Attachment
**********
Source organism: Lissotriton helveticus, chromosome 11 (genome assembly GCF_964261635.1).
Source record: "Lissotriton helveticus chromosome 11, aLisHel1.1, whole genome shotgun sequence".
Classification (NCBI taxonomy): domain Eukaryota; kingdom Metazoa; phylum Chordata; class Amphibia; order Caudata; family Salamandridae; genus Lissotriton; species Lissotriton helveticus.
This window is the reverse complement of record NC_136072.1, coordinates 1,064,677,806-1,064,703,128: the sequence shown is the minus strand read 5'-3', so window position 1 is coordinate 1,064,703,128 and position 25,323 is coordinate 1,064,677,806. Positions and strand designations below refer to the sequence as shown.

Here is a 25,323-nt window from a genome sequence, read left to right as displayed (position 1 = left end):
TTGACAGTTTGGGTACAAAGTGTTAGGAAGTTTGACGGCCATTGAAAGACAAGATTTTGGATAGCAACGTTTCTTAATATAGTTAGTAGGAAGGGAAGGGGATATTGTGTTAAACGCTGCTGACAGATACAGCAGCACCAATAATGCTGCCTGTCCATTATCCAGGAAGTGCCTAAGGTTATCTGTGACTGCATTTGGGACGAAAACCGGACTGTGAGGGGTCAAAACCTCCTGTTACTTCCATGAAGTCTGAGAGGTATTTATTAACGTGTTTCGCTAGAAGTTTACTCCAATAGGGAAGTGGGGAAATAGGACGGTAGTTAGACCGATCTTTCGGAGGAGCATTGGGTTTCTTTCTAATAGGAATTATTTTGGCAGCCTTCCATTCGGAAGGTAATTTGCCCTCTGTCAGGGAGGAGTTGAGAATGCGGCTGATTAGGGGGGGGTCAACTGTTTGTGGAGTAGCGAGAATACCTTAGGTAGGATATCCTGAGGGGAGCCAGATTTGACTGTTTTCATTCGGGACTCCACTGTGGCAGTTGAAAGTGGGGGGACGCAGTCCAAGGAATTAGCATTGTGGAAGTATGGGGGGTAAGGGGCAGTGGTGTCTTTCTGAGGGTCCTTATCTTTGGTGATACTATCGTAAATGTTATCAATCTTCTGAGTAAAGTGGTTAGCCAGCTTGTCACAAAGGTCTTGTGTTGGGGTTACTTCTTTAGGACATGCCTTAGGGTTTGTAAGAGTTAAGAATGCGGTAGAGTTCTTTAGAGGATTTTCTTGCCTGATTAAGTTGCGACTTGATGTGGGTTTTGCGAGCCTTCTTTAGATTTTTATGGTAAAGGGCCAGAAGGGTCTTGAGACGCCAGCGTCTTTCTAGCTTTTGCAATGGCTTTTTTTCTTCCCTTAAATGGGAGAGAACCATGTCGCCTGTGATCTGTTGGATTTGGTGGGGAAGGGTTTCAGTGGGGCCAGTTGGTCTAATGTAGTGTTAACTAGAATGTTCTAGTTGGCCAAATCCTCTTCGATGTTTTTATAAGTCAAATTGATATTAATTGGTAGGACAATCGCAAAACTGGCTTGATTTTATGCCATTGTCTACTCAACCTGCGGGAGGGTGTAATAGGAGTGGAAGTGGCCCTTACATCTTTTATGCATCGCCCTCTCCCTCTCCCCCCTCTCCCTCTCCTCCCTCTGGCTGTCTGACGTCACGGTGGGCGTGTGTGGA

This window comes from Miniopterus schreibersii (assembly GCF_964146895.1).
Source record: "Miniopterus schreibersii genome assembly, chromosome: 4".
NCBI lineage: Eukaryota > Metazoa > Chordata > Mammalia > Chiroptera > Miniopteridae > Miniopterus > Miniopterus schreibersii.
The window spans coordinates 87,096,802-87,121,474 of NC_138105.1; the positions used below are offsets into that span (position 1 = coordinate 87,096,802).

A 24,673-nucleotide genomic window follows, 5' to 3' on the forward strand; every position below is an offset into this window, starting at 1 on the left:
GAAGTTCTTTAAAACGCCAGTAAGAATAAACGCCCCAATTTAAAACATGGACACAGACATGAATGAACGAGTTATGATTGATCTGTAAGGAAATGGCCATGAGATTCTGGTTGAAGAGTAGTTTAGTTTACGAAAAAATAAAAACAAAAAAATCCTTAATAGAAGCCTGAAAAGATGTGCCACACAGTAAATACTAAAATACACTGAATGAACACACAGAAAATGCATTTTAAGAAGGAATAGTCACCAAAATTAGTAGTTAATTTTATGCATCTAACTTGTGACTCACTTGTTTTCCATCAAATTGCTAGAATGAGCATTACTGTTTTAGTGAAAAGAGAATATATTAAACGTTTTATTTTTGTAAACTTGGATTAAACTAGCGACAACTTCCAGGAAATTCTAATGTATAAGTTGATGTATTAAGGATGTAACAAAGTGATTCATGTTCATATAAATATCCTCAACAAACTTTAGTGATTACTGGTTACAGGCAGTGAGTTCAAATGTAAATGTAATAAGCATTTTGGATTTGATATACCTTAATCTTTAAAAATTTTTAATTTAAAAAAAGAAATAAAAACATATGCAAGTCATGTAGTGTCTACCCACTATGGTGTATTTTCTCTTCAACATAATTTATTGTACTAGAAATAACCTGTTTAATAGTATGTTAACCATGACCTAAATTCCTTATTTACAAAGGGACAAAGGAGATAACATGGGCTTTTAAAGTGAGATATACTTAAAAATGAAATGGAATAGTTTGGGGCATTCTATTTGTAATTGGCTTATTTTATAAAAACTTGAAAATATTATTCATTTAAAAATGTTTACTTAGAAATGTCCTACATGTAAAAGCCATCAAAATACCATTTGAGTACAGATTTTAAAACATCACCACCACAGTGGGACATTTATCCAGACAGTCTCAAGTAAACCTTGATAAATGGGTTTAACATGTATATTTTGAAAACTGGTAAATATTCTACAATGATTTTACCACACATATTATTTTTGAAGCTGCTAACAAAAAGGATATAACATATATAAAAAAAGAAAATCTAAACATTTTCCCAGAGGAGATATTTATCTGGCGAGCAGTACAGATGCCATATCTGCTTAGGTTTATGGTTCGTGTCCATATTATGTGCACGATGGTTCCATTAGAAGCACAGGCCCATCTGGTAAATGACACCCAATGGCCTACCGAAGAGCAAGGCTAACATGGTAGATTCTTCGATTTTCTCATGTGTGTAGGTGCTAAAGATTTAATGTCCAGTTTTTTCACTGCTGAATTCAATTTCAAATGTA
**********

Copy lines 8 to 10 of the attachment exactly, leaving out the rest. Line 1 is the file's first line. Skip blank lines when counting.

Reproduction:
Source record: "Miniopterus schreibersii genome assembly, chromosome: 4".
NCBI lineage: Eukaryota > Metazoa > Chordata > Mammalia > Chiroptera > Miniopteridae > Miniopterus > Miniopterus schreibersii.
The window spans coordinates 87,096,802-87,121,474 of NC_138105.1; the positions used below are offsets into that span (position 1 = coordinate 87,096,802).